"The shareholders have spoken," Elaine P. Wynn said in a statement. "The resignations today of John J. Hagenbuch and Robert J. Miller represent a good step towards establishing the 'New Wynn,' but there remains more work to be done."

In its statement, the company said, "These departures, along with the previously announced departures of directors Steve Wynn, Ray Irani, and Ted Virtue, and the upcoming departure of director Alvin Shoemaker in 2019, represent 60 percent of the board that was serving at the beginning of the year and will reduce the median tenure of directors to less than three years."

ISS, the proxy advisory firm, has been critical of the legacy directors for their handling of the allegations against Steve Wynn and the length of time it took to get diversity on the Wynn Resorts board. In April, the company named three women as new independent board members.

In its statement Monday, Wynn Resorts noted the election of three new female board members last month and said that change means the current representation of female directors is "almost 50 percent."

Hagenbuch, a six-year board member, is chairman of M&H Realty Partners and WestLand Capital Partners, investment firms he co-founded. He served on the three-member special committee of the Wynn Resorts board investigating the allegations against Steve Wynn.

"We respect Jay's decision to withdraw his candidacy for re-election to the board, and we are immensely grateful for his many contributions to the company over the course of his 5½ years of service," D. Boone Wayson, non-executive chairman of Wynn's board of directors, said of Hagenbuch. "Jay has helped drive change and long-term value creation at Wynn, and his decision to remove himself from the company's ballot to end the distraction of the withhold campaign is a reflection of his loyalty to Wynn Resorts and his commitment to the success of this company."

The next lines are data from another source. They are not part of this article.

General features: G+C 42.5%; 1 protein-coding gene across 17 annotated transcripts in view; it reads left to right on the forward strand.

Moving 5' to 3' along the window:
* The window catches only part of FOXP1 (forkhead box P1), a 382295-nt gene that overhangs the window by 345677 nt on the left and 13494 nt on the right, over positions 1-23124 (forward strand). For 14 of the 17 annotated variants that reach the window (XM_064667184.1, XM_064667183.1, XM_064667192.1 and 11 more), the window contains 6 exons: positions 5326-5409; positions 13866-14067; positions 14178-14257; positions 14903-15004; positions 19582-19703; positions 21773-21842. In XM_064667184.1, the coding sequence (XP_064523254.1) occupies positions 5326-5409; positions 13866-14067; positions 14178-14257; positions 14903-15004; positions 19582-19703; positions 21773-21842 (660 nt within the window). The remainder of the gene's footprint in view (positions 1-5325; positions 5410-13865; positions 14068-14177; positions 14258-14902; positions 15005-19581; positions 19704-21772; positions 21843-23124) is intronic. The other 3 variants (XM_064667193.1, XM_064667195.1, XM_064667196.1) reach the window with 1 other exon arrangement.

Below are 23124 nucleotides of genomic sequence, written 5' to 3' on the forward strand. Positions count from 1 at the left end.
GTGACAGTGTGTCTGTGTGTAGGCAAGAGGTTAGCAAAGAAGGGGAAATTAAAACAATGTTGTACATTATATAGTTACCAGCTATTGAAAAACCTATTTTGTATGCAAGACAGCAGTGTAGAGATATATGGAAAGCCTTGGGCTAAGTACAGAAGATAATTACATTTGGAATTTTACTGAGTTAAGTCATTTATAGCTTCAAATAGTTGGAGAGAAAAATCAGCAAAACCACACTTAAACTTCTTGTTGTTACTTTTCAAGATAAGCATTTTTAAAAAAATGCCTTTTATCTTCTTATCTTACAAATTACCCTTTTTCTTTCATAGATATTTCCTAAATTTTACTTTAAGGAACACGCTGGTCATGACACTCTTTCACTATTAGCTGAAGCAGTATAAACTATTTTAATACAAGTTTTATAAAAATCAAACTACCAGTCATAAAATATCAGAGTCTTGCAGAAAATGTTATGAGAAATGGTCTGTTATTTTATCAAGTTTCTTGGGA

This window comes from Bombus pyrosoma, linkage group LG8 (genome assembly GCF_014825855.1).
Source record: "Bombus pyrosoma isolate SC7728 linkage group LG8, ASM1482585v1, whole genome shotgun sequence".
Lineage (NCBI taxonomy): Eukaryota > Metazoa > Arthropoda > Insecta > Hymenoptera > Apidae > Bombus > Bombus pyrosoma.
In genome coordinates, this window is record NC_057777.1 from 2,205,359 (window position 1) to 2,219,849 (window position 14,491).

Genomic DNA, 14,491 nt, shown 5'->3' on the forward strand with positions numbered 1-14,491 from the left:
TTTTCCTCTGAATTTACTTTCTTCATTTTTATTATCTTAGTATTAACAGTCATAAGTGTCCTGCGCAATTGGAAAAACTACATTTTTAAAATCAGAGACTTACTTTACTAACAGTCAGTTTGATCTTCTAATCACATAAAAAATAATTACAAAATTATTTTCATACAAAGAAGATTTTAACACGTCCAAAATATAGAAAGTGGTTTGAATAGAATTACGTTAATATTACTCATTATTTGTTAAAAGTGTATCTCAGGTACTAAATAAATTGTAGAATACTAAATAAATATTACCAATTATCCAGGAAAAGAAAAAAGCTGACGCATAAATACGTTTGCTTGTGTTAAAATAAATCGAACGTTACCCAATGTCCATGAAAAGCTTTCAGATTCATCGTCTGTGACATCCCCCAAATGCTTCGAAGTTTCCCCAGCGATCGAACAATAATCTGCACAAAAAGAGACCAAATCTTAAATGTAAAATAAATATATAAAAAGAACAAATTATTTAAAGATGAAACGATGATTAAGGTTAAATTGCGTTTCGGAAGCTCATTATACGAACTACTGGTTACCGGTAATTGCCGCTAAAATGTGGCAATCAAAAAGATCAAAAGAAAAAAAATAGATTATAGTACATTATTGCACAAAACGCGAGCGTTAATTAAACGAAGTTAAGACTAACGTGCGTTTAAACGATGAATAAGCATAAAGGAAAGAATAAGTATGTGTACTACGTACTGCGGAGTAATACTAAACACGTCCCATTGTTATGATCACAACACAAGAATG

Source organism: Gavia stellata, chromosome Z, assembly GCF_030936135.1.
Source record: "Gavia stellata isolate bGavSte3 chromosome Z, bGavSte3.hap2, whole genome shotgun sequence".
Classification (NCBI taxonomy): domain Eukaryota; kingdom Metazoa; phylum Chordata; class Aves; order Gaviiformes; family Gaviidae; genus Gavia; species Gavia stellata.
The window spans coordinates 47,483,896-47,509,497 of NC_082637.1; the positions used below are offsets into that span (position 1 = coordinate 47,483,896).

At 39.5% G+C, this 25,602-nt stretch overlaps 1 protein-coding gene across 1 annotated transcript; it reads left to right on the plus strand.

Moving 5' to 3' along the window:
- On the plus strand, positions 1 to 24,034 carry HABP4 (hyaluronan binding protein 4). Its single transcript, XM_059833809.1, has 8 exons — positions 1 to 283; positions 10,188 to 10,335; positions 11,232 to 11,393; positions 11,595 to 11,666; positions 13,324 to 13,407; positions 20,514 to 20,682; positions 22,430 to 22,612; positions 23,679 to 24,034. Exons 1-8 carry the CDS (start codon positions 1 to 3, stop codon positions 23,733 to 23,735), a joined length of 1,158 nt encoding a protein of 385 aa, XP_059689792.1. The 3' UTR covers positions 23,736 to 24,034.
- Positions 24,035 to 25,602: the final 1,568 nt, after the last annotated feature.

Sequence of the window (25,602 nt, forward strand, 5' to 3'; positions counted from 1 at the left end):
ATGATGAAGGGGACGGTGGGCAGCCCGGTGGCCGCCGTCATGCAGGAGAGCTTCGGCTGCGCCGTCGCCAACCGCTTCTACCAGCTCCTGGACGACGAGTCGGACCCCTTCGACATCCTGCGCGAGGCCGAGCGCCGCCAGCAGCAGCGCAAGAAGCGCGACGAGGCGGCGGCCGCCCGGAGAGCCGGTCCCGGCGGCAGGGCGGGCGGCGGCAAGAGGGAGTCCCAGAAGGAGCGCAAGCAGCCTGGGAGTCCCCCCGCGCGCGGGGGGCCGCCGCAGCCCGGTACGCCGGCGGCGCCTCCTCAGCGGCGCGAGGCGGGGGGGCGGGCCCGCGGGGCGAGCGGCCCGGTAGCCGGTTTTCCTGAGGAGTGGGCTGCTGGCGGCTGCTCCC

Hagenbuch was quoted in a release issued by the company: "Over the past three months, the board has done a remarkable job maintaining stability at Wynn and managing through a tumultuous time that could easily have caused much deeper disruption to the company's business. There is still more work to be done, and I do not want my candidacy to detract from the important progress we have made throughout the organization, including the ongoing refreshment process this board has initiated."

Miller had been a director on the Wynn Resorts board since 2002, and his term was scheduled to expire at the company's 2020 annual meeting.

"The time has come to leave the past behind and allow Wynn Resorts to embrace a wonderful future," Miller said in a statement in Monday's release by the company. "I am thrilled with the recent additions of Betsy Atkins, Dee Dee Myers and Wendy Webb to the board, and I believe a new standard of excellence in corporate leadership has been established. My departure will afford the board the opportunity to continue to bring on new, independent voices and fresh perspectives."